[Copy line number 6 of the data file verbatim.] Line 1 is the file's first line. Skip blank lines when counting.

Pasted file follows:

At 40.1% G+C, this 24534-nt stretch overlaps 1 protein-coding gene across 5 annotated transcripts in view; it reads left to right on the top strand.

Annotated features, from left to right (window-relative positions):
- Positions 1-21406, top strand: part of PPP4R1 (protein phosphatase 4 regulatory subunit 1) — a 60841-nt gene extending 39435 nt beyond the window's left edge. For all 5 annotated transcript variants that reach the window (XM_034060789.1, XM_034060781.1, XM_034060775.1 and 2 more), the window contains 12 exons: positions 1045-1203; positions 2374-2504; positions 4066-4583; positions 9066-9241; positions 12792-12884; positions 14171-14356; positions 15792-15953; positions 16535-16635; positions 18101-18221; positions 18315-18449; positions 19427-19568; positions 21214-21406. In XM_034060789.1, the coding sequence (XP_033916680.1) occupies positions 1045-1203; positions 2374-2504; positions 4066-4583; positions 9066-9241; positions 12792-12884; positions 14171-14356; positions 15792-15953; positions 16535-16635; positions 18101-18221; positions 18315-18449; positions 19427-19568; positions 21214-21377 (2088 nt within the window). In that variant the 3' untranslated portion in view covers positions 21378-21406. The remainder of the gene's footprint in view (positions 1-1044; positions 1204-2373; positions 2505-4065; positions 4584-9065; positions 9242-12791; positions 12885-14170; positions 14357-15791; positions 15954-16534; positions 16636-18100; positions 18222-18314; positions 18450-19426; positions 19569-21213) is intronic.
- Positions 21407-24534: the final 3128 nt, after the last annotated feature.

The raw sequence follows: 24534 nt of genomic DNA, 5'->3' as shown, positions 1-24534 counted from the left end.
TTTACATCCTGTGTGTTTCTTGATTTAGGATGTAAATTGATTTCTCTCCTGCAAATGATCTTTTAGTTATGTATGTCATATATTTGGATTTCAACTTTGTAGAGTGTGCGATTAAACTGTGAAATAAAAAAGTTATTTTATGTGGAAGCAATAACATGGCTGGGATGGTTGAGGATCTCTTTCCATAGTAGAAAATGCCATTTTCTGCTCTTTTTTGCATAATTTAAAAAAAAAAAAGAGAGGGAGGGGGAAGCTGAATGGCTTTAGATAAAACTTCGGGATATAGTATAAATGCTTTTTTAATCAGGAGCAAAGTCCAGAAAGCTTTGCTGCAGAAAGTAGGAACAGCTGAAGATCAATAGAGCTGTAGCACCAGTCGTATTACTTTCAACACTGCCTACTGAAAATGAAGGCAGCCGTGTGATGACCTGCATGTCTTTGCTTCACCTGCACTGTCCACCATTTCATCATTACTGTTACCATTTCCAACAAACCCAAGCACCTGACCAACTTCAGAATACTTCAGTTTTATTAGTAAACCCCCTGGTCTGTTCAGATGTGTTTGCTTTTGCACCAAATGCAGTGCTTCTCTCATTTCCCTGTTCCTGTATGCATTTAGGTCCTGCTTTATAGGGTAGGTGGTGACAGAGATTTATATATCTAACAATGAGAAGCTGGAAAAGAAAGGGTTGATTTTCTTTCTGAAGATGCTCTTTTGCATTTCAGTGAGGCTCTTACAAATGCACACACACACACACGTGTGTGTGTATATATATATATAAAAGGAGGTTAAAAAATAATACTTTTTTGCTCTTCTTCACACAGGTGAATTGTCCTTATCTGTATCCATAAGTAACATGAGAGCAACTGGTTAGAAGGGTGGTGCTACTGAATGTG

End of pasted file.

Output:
TTTACATCCTGTGTGTTTCTTGATTTAGGATGTAAATTGATTTCTCTCCTGCAAATGATCTTTTAGTTATGTATGTCATATATTTGGATTTCAACTTTGTAGAGTGTGCGATTAAACTGTGAAATAAAAAAGTTATTTTATGTGGAAGCAATAACATGGCTGGGATGGTTGAGGATCTCTTTCCATAGTAGAAAATGCCATTTTCTGCTCTTTTTTGCATAATTTAAAAAAAAAAAAGAGAGGGAGGGGGAAGCTGAATGGCTTTAGATAAAACTTCGGGATATAGTATAAATGCTTTTTTAATCAGGAGCAAAGTCCAGAAAGCTTTGCTGCAGAAAGTAGGAACAGCTGAAGATCAATAGAGCTGTAGCACCAGTCGTATTACTTTCAACACTGCCTACTGAAAATGAAGGCAGCCGTGTGATGACCTGCATGTCTTTGCTTCACCTGCACTGTCCACCATTTCATCATTACTGTTACCATTTCCAACAAACCCAAGCACCTGACCAACTTCAGAATACTTCAGTTTTATTAGTAAACCCCCTGGTCTGTTCAGATGTGTTTGCTTTTGCACCAAATGCAGTGCTTCTCTCATTTCCCTGTTCCTGTATGCATTTAGGTCCTGCTTTATAGGGTAGGTGGTGACAGAGATTTATATATCTAACAATGAGAAGCTGGAAAAGAAAGGGTTGATTTTCTTTCTGAAGATGCTCTTTTGCATTTCAGTGAGGCTCTTACAAATGCACACACACACACACGTGTGTGTGTATATATATATATAAAAGGAGGTTAAAAAATAATACTTTTTTGCTCTTCTTCACACAGGTGAATTGTCCTTATCTGTATCCATAAGTAACATGAGAGCAACTGGTTAGAAGGGTGGTGCTACTGAATGTG